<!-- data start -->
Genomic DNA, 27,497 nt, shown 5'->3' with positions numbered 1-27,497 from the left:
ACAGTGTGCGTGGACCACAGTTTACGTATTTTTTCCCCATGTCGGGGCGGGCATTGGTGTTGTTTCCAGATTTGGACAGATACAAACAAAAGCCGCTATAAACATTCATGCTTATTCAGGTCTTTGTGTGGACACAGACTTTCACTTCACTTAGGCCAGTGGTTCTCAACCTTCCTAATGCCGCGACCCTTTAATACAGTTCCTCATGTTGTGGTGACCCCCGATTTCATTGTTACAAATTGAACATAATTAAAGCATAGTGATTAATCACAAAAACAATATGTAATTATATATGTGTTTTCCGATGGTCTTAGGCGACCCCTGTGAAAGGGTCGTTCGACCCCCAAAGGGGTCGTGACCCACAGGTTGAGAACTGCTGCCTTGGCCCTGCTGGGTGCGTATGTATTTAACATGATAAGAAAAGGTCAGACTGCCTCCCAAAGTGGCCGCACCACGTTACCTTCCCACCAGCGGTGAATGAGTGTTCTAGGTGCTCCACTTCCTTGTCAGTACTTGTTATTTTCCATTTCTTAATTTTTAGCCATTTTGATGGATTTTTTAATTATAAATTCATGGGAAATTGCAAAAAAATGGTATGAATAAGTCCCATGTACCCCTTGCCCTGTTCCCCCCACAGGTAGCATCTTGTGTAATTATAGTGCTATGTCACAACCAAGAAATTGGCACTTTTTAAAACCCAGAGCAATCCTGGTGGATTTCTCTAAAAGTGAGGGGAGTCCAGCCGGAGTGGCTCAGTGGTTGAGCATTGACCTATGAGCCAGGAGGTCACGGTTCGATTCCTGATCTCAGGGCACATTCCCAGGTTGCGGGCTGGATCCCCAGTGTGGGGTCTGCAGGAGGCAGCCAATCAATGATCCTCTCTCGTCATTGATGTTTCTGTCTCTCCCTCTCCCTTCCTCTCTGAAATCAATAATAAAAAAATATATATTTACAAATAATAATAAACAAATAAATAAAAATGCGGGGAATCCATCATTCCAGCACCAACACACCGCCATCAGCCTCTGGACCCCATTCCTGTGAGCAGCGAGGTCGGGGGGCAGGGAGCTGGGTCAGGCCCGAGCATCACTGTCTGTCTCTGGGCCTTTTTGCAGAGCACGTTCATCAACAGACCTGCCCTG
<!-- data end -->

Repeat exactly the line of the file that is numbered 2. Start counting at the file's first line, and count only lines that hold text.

ACAGTGTGCGTGGACCACAGTTTACGTATTTTTTCCCCATGTCGGGGCGGGCATTGGTGTTGTTTCCAGATTTGGACAGATACAAACAAAAGCCGCTATAAACATTCATGCTTATTCAGGTCTTTGTGTGGACACAGACTTTCACTTCACTTAGGCCAGTGGTTCTCAACCTTCCTAATGCCGCGACCCTTTAATACAGTTCCTCATGTTGTGGTGACCCCCGATTTCATTGTTACAAATTGAACATAATTAAAGCATAGTGATTAATCACAAAAACAATATGTAATTATATATGTGTTTTCCGATGGTCTTAGGCGACCCCTGTGAAAGGGTCGTTCGACCCCCAAAGGGGTCGTGACCCACAGGTTGAGAACTGCTGCCTTGGCCCTGCTGGGTGCGTATGTATTTAACATGATAAGAAAAGGTCAGACTGCCTCCCAAAGTGGCCGCACCACGTTACCTTCCCACCAGCGGTGAATGAGTGTTCTAGGTGCTCCACTTCCTTGTCAGTACTTGTTATTTTCCATTTCTTAATTTTTAGCCATTTTGATGGATTTTTTAATTATAAATTCATGGGAAATTGCAAAAAAATGGTATGAATAAGTCCCATGTACCCCTTGCCCTGTTCCCCCCACAGGTAGCATCTTGTGTAATTATAGTGCTATGTCACAACCAAGAAATTGGCACTTTTTAAAACCCAGAGCAATCCTGGTGGATTTCTCTAAAAGTGAGGGGAGTCCAGCCGGAGTGGCTCAGTGGTTGAGCATTGACCTATGAGCCAGGAGGTCACGGTTCGATTCCTGATCTCAGGGCACATTCCCAGGTTGCGGGCTGGATCCCCAGTGTGGGGTCTGCAGGAGGCAGCCAATCAATGATCCTCTCTCGTCATTGATGTTTCTGTCTCTCCCTCTCCCTTCCTCTCTGAAATCAATAATAAAAAAATATATATTTACAAATAATAATAAACAAATAAATAAAAATGCGGGGAATCCATCATTCCAGCACCAACACACCGCCATCAGCCTCTGGACCCCATTCCTGTGAGCAGCGAGGTCGGGGGGCAGGGAGCTGGGTCAGGCCCGAGCATCACTGTCTGTCTCTGGGCCTTTTTGCAGAGCACGTTCATCAACAGACCTGCCCTG